• SMP’s argument = men protect women [end of story]
                      mythago = men protect women… as a kind of protection racket reminiscent of the mafia

                      if I reject the mafia metaphor who should receive that rebuttal? It pretty straight forward follow-the-bouncing ball logic.

                      Mrs. Miller… Im starting to think your trolling.

            • Jeremy, this late in the conversation I just read this response. I want to ask about your “testosterone” theory; I don’t think it has been discussed here yet. I agree that men and women are “wired” differently. But are you saying that men can’t utilize self-control when it comes to “sexually aggressive strategies”? Where is the line drawn between an “aggressive strategy” and assualt? It seems thinking like that would soon land one in jail, with “I couldn’t help myself” as a defense. We are all inclined to bad behavior, even children are. We grow up and learn not to act on these inclinations.

              • Obvious answer is obvious:

                “Jeremy, this late in the conversation I just read this response. I want to ask about your “testosterone” theory; I don’t think it has been discussed here yet. I agree that men and women are “wired” differently. But are you saying that men can’t utilize self-control when it comes to “sexually aggressive strategies”?nope Where is the line drawn between an “aggressive strategy” and assualt?Is that rhetorical or can you really not see the difference? It seems thinking like that would soon land one in jail, with “I couldn’t help myself” as a defense.Except no reasonable person thinks its okay to assault someone “just because”… case in point – Aaron Morris We are all inclined to bad behavior, even children are. We grow up and learn not to act on these inclinations.”

                i think I see the counter argument your trying to build here. But, the thing is, its reliant on patently misrepresenting my logic – something Ive already brought to your attention. To be clear “sexually aggressive strategies” doesn’t mean aggressive in the sense of violence it mean aggressive in the sense of proactive.

                Mrs. Miller… Im starting to think you’re trolling.

          • Another stupid comment in the feminist fashion. If you’d had the ability to read and understand my comments, you wouldn’t be making a fool of yourself like this. Common sense and common courtesy will not enslave you, for God’s sake. Quite the reverse.

            • Stop with the “feminist card” already…..That’s just the same as pulling the “race” card. Thinking of women as cash needing to be locked up in a vault is not “objectifying”? Then what is it?
              Common sense and common courtesy are very much needed in our world today. What did I say to imply I am against that? I understand your comments quite well. (Once I realized you werent joking) Your way of thinking is actually very, very simple to understand. And disagreeing with you, finding you abhorrent is not “making a fool of myself”, quite the contrary.

              • Madame: When you repeat feminist talking points and reflect their mentality, I have to assume you are one with them. Your comment about “objectifying” is a case in point. I bluntly accuse feminists as being a major factor in the degradation of our culture and in the rise of crimes against them since that “philosophy” came about. As for my advocacy of traditional decency and courtesy, I can assure you that I am NOT joking.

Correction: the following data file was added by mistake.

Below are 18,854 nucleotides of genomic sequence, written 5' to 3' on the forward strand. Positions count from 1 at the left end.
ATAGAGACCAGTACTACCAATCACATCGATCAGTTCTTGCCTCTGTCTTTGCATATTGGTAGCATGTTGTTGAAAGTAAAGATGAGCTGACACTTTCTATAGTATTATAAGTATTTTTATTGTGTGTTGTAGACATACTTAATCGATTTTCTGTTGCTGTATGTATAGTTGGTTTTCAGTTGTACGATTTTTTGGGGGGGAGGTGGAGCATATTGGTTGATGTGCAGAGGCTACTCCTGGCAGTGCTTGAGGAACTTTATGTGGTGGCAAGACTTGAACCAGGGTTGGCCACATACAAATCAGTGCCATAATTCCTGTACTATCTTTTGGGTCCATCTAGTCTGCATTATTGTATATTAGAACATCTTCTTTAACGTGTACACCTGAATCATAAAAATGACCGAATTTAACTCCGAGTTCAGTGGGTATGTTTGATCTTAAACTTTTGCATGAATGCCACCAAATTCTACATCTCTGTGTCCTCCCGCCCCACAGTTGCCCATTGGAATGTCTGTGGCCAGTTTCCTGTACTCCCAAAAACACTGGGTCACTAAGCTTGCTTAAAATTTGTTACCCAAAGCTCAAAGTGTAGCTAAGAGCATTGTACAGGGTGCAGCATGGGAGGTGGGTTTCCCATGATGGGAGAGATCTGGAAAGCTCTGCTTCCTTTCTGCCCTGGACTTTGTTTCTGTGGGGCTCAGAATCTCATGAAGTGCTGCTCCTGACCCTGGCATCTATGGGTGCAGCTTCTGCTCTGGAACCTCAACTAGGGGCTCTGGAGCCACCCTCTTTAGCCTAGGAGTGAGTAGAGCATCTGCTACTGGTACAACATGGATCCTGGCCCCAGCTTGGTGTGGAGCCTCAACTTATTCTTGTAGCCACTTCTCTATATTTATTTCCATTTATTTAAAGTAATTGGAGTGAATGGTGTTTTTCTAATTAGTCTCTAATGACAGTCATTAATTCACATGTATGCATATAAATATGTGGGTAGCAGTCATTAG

• I actually agree that feminism did have negative, unintended consequences. Thus the reason I requested you stop trying to paint my comments with such a broad brush. Men, women, children, any human being can all be “objectified”; it is not a mistreatment only for feminists. (just like Moss’ article has nothing to do with feminism). I understand you are not joking when you advocate traditional decency. I thought you were joking when you tried to make this about a male-bashing female who went where she shouldn’t. I really thought you were joking when you talked about going to gay bars, armed to protect yourself. I would still like to know what you meant by that.

                  • “Unintended consequences”? Well… that just makes it all right, doesn’t it? That’s along the same lines with Lindsey Lohan running someone else down while drunk and calling it “a mistake”. In both situations, the problem is a lot more basic. It stems from an inherent disdain for all forms of decency and responsibility in favor of self-gain by any means. The women you speak of are the same ones who laud serial womanizers who vote leftwing- regardless.

                    Now… what was it about my queer bar allusion that you didn’t understand?

            • Don’t we agree that there is a difference between bad manners and poor impulse controls and thievery? Even money isn’t human…I think regarding women as irresistibly enticing to a significant group of men waiting to rape them is unfair to men, women, and civilization.

              And money is kept in vaults as much for appearances and liability as anything else.

    • Steven, the very first sentence of the essay: “It’s a drizzly Friday in Chicago and I’m leaving a bar with my roommate sometime after midnight.” So apparently the presence of one other woman is not enough to deter the drunk jerk. How many female friends do you believe she needed? Three? Four? Ten? Should women remain quietly indoors if they can’t assemble a posse or find a man to escort them?

      • They should exercise discretion. As I pointed out, any woman has the right to courtesy, but she’s a fool if she takes it for granted. Two women coming out of a bar alone on a Friday midnight? In Chicago?? Chicago has one of the toughest pistol laws in the country. Therefore, neither would be likely to be packing heat in their purses. And Chicago is one of the most crime-ridden cities in America!